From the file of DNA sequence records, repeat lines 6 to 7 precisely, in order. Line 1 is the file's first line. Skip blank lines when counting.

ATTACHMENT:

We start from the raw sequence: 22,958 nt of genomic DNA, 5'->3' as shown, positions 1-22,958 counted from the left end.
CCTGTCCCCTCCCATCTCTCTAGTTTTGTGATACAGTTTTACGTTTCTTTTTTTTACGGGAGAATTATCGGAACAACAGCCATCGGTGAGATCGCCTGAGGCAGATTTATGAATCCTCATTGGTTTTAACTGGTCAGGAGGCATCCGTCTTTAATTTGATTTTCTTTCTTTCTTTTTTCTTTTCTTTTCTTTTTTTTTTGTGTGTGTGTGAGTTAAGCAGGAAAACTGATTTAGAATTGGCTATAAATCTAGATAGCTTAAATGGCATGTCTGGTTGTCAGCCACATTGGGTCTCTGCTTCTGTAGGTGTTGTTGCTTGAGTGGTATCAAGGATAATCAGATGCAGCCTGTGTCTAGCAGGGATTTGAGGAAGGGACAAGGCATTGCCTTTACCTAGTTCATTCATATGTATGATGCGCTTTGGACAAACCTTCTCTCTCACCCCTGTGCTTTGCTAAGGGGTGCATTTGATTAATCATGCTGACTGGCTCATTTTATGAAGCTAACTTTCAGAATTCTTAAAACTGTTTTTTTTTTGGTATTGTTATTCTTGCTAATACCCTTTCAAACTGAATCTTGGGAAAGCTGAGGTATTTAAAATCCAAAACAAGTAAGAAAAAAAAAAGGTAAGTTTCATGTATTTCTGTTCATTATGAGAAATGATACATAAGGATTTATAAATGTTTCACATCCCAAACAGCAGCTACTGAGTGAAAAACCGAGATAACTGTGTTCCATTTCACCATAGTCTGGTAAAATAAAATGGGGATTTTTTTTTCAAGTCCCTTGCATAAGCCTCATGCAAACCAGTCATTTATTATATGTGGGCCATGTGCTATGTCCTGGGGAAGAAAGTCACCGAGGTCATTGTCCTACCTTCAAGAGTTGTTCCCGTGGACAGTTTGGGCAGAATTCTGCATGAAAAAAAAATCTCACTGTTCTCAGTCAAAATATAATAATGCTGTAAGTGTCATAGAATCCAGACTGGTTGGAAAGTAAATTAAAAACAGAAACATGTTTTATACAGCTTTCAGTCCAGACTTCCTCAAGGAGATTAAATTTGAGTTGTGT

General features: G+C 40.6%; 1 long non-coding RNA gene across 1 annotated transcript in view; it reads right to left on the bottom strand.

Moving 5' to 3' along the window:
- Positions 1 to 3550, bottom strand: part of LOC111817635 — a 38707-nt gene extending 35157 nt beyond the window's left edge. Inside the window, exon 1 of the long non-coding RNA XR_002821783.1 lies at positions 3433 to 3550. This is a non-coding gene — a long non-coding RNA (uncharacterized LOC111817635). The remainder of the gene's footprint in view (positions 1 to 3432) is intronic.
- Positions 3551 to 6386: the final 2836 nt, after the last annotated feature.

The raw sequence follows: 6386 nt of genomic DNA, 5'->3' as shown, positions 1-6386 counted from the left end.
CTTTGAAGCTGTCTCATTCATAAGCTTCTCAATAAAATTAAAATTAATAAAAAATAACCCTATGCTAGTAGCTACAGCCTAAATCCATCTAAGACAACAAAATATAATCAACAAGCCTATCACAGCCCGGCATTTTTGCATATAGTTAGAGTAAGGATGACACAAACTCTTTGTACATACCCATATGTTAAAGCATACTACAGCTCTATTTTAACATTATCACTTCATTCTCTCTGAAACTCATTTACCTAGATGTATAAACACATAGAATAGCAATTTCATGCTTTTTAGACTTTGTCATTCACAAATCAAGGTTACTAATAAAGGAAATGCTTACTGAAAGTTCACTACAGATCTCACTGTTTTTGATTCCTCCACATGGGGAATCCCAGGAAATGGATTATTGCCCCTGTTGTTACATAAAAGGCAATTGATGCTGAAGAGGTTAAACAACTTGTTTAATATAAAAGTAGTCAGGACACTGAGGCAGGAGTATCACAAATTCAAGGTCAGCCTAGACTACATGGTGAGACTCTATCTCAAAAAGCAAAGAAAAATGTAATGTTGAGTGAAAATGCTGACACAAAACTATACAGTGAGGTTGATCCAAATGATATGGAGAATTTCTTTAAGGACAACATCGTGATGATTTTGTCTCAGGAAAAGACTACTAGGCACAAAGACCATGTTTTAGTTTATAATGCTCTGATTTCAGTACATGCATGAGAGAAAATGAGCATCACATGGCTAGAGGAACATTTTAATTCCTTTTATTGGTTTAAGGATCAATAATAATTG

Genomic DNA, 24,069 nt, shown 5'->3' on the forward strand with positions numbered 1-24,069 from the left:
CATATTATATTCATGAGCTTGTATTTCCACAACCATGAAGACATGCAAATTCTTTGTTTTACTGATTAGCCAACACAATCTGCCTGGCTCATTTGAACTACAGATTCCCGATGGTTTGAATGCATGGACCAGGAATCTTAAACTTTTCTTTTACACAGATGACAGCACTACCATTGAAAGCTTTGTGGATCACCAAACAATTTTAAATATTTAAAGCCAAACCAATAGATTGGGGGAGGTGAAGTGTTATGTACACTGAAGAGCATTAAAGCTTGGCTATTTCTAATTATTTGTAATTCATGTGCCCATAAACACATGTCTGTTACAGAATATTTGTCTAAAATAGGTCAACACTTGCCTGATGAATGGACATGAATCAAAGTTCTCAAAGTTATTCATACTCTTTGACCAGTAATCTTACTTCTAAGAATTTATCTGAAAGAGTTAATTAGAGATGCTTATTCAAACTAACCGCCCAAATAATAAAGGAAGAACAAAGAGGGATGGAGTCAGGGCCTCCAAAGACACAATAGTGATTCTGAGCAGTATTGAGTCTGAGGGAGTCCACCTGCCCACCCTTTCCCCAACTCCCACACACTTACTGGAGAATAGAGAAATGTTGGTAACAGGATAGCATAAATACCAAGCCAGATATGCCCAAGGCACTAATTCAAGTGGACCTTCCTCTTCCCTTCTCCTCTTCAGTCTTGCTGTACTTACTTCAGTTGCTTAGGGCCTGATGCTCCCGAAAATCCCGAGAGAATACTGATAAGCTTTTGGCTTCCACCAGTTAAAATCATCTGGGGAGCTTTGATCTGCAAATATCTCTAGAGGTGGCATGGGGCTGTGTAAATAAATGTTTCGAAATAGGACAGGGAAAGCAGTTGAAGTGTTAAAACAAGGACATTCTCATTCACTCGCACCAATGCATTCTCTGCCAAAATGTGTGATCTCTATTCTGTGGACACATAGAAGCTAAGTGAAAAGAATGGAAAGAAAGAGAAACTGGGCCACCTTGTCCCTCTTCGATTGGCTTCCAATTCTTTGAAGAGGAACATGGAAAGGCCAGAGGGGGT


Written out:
- Positions 3551 to 6386: the final 2836 nt, after the last annotated feature.

The raw sequence follows: 6386 nt of genomic DNA, 5'->3' as shown, positions 1-6386 counted from the left end.